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Thread: Masterpiece Theater shows (PBS)

  1. #121
    Bitten Critical's Avatar
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    Re: Masterpiece Theater

    What are you doing on here!? Go watch!
    AZChristian likes this.
    Anti-intellectualism has been a constant thread winding its way through our political and cultural life, nurtured by the false notion that democracy means that 'my ignorance is just as good as your knowledge.' - Isaac Asimov

    I was thinking of the immortal words of Socrates, who said, "... I drank what?"

  2. #122
    CCL
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    Climbing Solsbury Hill CCL's Avatar
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    Re: Masterpiece Theater

    Quote Originally Posted by Babbred View Post
    I agree. She did put that soap beside the bathtub to cause Cora to have the miscarriage. However, that was only to protect her own self-interest, and it was pretty passive. I don't even think she was in the room when the accident happened. That's a far cry from murdering somebody in cold blood for no reason other than you hate somebody their spouse.
    I don't know that I would call that passive. She didn't spot the soap there and just leave it on the ground, she actively put it there.




    About the only thing I didn't like was Cora and Violet ganging up on Isabel to drive her away again. It just seemed catty. Whether they like it or not, her son is the heir, and if when he inherits he chooses to let his mother do what she wants with the estate, then that would be his prerogative. Maybe it's just class envy on my part, but I sympathize with Isabel and have not liked seeing the toffs treat her badly simply because they don't like her.
    I side with Cora on this one. Isabel came in quite high-handed and acted as if her way was better in all respects. Didn't see her volunteering her house for the soldiers (yes, it is quite a bit smaller, but she could have billeted a couple). I liked her last season but this season I found her overbearing. I get your point of her son being the heir but he's not installed in Downton yet, and the current owner doesn't look like he's going to pop his cork anytime soon, so her time in power there is not yet come (if it does at all, because presumably her son and his wife would have something to say about what happens with the estate.

    I take that back. There was one other thing I didn't like, the hint that Matthew might be getting the use of his leg back. It would be far more realistic to keep him the wheelchair since thousands of veterans came back minus limbs, disfigured, etc. It would also make the show descend into melodrama if he suddenly rises from his wheelchair like Lazarus, declares his love for Mary, vanquishes the evil Sir Richard (and I presume Lavinia), and settles down to live happily ever after and make little Matthew's and Mary's.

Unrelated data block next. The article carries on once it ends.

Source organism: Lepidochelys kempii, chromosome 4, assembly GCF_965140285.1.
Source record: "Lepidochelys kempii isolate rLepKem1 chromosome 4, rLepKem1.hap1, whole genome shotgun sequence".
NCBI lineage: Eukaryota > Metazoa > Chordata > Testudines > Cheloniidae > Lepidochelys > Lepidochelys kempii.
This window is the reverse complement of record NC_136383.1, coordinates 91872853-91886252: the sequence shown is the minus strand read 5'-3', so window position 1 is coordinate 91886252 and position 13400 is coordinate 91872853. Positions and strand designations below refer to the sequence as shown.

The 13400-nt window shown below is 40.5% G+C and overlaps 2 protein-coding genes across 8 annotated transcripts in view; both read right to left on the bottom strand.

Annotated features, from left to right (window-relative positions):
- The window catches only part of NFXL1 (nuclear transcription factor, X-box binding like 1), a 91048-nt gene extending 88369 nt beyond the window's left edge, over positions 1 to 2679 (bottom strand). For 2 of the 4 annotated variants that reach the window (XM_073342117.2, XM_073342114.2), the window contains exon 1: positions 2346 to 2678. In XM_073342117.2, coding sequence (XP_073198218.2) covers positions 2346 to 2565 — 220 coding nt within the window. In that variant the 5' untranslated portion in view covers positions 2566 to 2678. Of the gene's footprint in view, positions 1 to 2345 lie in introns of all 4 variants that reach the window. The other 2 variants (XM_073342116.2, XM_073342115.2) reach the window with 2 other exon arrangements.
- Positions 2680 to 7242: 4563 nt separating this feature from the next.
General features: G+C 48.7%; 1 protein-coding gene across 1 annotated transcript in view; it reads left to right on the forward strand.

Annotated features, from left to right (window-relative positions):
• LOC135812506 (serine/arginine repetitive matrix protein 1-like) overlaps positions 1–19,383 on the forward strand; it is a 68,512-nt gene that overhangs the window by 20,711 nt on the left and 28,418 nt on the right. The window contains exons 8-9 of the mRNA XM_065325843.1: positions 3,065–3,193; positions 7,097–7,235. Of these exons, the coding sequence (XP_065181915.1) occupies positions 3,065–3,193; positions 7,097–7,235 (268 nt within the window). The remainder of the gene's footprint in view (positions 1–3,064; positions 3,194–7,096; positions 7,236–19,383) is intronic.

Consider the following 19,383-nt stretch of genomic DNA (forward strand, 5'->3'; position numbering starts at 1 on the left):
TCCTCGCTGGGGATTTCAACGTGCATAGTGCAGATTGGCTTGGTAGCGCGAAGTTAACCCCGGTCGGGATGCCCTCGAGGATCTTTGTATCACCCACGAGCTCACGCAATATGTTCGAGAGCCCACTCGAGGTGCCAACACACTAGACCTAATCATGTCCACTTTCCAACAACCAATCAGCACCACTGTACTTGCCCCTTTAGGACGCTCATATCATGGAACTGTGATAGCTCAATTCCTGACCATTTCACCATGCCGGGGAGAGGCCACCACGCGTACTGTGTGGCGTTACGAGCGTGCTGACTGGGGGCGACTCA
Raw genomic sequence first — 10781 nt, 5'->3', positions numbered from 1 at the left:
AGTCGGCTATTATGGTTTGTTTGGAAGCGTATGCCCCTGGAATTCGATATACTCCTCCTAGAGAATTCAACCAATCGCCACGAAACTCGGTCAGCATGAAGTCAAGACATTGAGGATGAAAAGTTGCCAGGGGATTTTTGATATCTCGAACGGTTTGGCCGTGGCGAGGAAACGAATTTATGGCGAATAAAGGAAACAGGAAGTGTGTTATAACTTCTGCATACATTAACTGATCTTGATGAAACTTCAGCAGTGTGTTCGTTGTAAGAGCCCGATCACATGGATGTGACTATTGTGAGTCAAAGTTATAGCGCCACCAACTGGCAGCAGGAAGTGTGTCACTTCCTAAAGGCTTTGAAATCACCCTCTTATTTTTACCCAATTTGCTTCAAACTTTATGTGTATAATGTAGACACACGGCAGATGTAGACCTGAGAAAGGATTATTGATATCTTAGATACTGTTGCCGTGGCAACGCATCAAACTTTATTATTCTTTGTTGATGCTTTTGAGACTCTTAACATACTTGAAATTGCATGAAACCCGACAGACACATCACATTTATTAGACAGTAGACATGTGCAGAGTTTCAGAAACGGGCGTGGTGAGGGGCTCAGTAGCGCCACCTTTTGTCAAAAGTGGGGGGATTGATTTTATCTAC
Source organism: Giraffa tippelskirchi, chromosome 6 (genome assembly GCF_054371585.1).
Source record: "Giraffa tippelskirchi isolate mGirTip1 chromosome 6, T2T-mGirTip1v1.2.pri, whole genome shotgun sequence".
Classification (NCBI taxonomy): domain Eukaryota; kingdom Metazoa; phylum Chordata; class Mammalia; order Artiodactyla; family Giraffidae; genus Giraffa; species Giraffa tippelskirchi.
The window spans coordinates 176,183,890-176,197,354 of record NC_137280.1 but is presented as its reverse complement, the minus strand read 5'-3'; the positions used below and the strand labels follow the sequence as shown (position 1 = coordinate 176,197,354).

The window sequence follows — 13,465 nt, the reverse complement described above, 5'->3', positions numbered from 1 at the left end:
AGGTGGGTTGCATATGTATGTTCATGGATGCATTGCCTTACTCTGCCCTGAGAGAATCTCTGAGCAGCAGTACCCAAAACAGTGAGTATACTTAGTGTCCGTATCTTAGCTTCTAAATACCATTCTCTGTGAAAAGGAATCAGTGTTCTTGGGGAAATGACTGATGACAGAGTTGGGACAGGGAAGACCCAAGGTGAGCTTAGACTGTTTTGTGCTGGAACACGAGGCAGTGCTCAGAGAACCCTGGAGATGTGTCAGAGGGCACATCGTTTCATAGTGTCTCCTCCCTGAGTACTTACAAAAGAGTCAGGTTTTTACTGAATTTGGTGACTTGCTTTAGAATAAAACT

They're totally going to have him walk again (not a spoiler, just a presumption). I like your phrasing though, Babbred.

    Critical - Iain Glen, of course, not Iain Evans. At least I spelled Iain correctly.
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  3. #123
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    Re: Masterpiece Theater

    Quote Originally Posted by CCL View Post
    I don't know that I would call that passive. She didn't spot the soap there and just leave it on the ground, she actively put it there.
    Exactly. She developed a conscience about it when it was already too late. That's one of the reasons I just don't believe she's got anything to do with Vera's death. She's happy to revel in other people's misfortunes, but she's not evil enough to really physically harm someone. I don't think she's completely passive, but I also don't think she's an instigator. She's more of an opportunist. She's really found the perfect foil for Thomas in that respect - they're both angry, jealous and unhappy people who are (Thomas especially) really cowards at heart. I thought it was terribly sad when he shot himself to get sent home from the war, but I also thought it was incredibly cowardly and pathetic. I was disappointed that he didn't actually get confronted and fired last season. I hope he gets his comeuppance sometime down the line.
    I side with Cora on this one. Isabel came in quite high-handed and acted as if her way was better in all respects. Didn't see her volunteering her house for the soldiers (yes, it is quite a bit smaller, but she could have billeted a couple). I liked her last season but this season I found her overbearing. I get your point of her son being the heir but he's not installed in Downton yet, and the current owner doesn't look like he's going to pop his cork anytime soon, so her time in power there is not yet come (if it does at all, because presumably her son and his wife would have something to say about what happens with the estate.